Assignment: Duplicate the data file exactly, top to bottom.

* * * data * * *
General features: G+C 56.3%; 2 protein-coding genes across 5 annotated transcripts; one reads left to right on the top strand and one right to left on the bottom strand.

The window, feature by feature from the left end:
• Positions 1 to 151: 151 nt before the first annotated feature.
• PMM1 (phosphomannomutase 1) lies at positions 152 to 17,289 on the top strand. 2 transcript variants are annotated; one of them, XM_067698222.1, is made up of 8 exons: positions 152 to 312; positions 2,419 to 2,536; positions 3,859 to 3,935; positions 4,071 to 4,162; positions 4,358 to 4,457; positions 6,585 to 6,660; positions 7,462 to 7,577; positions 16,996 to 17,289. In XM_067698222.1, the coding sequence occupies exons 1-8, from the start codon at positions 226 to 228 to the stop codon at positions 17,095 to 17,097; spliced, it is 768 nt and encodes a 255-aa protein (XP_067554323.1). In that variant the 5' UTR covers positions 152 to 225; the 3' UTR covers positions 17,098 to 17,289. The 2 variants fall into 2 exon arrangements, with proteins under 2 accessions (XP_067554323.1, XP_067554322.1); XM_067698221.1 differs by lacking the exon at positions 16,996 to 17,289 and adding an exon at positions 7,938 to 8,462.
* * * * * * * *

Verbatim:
General features: G+C 56.3%; 2 protein-coding genes across 5 annotated transcripts; one reads left to right on the top strand and one right to left on the bottom strand.

The window, feature by feature from the left end:
• Positions 1 to 151: 151 nt before the first annotated feature.
• PMM1 (phosphomannomutase 1) lies at positions 152 to 17,289 on the top strand. 2 transcript variants are annotated; one of them, XM_067698222.1, is made up of 8 exons: positions 152 to 312; positions 2,419 to 2,536; positions 3,859 to 3,935; positions 4,071 to 4,162; positions 4,358 to 4,457; positions 6,585 to 6,660; positions 7,462 to 7,577; positions 16,996 to 17,289. In XM_067698222.1, the coding sequence occupies exons 1-8, from the start codon at positions 226 to 228 to the stop codon at positions 17,095 to 17,097; spliced, it is 768 nt and encodes a 255-aa protein (XP_067554323.1). In that variant the 5' UTR covers positions 152 to 225; the 3' UTR covers positions 17,098 to 17,289. The 2 variants fall into 2 exon arrangements, with proteins under 2 accessions (XP_067554323.1, XP_067554322.1); XM_067698221.1 differs by lacking the exon at positions 16,996 to 17,289 and adding an exon at positions 7,938 to 8,462.